The present study demonstrated constitutive expression of four sugar transporters in the renal tubules by immunostaining. It has been demonstrated that diabetic patients may have their transporter patterns different from non - diabetics. According to the report based on the animal model, long - term DM condition resulted in significant increase in GLUT - 1 level in the renal proximal tubules (2323. Linden KC, DeHaan CL, Zhang Y, Glowacka S, Cox AJ, Kelly DJ, et al. Renal expression and localization of the facilitative glucose transporters GLUT1 and GLUT12 in animal models of hypertension and diabetic nephropathy. Am J Physiol Renal Physiol. 2006;290:F205-13.). On the other hand, it has been reported that in whole renal tissue obtained from human subjects with DM and non - DM, expressions of SGLT - 1 / GLUT - 1 and SGLT - 2 / GLUT - 2 are coupled and slightly lower in DM patients as compared with well - matched people without DM (2424. Solini A, Rossi C, Mazzanti CM, Proietti A, Koepsell H, Ferrannini E. Sodium-glucose co-transporter (SGLT)2 and SGLT1 renal expression in patients with type 2 diabetes. Diabetes Obes Metab. 2017;19:1289-94.). Another study using human renal biopsy specimens showed that the expression of SGLT - 1 mRNA was markedly increased, while the level of GLUT - 2 and SGLT - 2 mRNA are downregulated in the kidney of diabetic patients (2525. Norton L, Shannon CE, Fourcaudot M, Hu C, Wang N, Ren W, et al. Sodium-glucose co-transporter (SGLT) and glucose transporter (GLUT) expression in the kidney of type 2 diabetic subjects. Diabetes Obes Metab. 2017;19:1322-6.). Thus, the expression status of GLUT - 1 / GLUT - 2 and SGLT - 1 / SGLT - 2 in diabetic patients seems inconsistent compared with non - diabetic counterparts among the studies. In the present study, expressions of the four sugar transporters in DM patients did not differ from those in non - DM patients (data not shown).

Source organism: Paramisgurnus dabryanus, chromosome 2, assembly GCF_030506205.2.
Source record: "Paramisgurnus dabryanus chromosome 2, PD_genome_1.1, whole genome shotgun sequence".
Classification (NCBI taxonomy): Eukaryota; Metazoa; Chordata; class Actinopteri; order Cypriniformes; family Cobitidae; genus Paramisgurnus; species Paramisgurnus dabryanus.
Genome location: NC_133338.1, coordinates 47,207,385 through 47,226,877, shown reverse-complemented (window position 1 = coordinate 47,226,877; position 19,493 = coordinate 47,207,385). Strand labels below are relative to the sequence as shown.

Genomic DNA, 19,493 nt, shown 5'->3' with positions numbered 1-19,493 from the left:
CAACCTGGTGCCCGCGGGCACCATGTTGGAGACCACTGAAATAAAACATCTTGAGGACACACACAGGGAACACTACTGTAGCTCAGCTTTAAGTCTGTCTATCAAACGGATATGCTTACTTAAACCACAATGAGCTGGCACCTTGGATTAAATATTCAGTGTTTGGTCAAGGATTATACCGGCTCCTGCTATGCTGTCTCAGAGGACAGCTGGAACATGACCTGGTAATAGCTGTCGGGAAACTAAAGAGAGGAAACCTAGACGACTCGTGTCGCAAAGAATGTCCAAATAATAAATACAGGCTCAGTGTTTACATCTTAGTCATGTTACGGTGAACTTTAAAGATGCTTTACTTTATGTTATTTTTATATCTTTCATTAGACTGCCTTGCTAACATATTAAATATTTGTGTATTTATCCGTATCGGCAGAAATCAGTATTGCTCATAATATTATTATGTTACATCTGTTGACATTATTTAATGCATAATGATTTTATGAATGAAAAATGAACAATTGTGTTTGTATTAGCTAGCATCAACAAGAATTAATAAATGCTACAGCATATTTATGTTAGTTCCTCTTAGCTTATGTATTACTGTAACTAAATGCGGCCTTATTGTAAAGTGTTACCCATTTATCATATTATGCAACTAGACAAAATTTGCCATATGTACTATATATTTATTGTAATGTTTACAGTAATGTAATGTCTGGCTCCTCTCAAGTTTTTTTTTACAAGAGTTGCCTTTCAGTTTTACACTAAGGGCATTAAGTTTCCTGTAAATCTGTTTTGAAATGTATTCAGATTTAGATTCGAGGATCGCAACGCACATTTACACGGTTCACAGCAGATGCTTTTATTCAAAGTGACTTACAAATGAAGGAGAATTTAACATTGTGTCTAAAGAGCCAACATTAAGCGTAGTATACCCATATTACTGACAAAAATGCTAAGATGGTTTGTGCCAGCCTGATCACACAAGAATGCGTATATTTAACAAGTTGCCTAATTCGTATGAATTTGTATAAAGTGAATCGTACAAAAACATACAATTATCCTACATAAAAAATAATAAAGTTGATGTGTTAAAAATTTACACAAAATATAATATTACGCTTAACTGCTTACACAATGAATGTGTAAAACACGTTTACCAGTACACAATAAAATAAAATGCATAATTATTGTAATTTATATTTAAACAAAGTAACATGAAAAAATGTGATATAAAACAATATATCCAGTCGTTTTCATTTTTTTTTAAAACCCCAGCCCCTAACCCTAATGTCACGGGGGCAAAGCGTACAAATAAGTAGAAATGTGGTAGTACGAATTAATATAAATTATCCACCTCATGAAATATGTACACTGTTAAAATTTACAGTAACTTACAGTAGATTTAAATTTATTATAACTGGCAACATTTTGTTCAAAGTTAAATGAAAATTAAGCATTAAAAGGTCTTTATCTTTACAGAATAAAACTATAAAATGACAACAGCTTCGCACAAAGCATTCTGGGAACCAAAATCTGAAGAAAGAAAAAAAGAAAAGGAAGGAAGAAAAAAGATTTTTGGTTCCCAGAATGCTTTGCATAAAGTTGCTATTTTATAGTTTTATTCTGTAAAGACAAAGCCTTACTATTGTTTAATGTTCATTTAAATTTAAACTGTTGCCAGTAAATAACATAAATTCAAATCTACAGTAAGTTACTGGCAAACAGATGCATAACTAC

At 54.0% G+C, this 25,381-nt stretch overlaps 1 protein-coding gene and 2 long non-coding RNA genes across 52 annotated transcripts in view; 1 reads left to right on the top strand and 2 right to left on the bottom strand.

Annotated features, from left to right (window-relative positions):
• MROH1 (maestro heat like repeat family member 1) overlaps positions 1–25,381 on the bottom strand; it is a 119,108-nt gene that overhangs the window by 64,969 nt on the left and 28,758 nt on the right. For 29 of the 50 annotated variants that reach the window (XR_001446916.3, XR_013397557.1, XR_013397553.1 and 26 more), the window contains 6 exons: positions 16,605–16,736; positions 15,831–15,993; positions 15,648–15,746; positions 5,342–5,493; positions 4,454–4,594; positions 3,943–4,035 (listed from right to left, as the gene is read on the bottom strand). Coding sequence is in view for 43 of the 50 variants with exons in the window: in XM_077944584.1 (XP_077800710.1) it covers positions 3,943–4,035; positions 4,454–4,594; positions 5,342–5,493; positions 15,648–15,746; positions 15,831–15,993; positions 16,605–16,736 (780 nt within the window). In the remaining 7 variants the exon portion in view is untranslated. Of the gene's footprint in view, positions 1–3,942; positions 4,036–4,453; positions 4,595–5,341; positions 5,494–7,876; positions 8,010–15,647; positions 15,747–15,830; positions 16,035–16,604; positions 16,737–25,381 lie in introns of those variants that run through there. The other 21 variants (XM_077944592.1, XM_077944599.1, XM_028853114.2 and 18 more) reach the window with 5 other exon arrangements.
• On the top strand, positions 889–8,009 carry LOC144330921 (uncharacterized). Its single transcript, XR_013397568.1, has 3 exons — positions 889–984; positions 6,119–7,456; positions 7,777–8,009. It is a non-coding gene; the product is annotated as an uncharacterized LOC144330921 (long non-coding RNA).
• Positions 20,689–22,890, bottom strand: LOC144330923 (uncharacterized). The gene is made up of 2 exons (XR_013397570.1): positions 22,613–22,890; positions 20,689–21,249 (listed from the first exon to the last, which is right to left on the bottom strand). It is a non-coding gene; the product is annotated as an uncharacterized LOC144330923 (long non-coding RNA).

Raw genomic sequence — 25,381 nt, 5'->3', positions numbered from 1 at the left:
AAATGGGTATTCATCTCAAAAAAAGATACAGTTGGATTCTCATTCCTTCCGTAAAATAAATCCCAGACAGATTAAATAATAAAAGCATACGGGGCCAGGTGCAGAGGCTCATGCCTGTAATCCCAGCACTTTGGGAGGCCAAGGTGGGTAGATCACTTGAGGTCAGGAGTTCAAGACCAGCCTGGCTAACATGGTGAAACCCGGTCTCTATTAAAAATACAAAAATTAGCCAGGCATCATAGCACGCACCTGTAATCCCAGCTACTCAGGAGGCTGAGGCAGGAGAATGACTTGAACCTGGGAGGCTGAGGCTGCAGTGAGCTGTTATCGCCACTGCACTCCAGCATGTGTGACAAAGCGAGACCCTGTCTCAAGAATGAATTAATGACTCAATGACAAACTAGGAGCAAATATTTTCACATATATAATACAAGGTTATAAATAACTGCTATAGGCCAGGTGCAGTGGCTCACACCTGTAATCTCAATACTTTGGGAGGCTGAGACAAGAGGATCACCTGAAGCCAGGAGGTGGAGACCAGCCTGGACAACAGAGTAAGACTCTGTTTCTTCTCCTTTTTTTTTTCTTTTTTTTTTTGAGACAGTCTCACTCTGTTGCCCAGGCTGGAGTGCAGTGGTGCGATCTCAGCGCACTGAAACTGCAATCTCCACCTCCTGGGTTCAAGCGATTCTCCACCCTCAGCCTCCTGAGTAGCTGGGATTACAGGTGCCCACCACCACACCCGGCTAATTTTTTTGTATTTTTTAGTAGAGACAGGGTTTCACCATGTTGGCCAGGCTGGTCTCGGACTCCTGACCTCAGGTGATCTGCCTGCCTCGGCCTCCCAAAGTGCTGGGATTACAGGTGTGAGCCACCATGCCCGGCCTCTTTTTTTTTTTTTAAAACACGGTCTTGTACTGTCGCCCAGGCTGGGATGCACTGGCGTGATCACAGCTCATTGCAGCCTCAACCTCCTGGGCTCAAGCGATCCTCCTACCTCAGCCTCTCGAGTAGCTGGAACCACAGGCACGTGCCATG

SGLT - 1 is highly expressed in the gastrointestinal tract and is the major transporter of glucose and galactose. SGLT - 1 is also expressed in the liver, lung, and kidney, while SGLT - 2 is selectively expressed in the kidney (2626. Lee WS, Kanai Y, Wells RG, Hediger MA. The high affinity Na+/glucose cotransporter. Re-evaluation of function and distribution of expression. J Biol Chem. 1994;269:12032-9.). Phlorizin, a non - selective but potent inhibitor of SGLT that also inhibits both renal reabsorption and intestinal absorption of glucose, has antihyperglycemic effects, but is accompanied by severe gastrointestinal symptoms (2727. Rossetti L, Smith D, Shulman GI, Papachristou D, DeFronzo RA. Correction of hyperglycemia with phlorizin normalizes tissue sensitivity to insulin in diabetic rats. J Clin Invest. 1987;79:1510-5.). Selective SGLT - 2 inhibitors that block glucose reabsorption in the renal proximal tubules have recently been developed as antidiabetics (2828. Abdul-Ghani MA, Norton L, DeFronzo RA. Renal sodium-glucose cotransporter inhibition in the management of type 2 diabetes mellitus. Am J Physiol Renal Physiol. 2015;309:F889-900.). Given that SGLT - 1 and SGLT - 2 are expressed in various tumors, drugs that inhibit these transporters may be successfully used for anticancer therapy. Such clinical background information prompted us to investigate the expression patterns of GLUT - 1 and GLUT - 2 as well as SGLT - 1 and SGLT - 2 in RCC tissue, which are also expressed in the normal kidney, and to further evaluate possible associations with pathological parameters and prognostic values.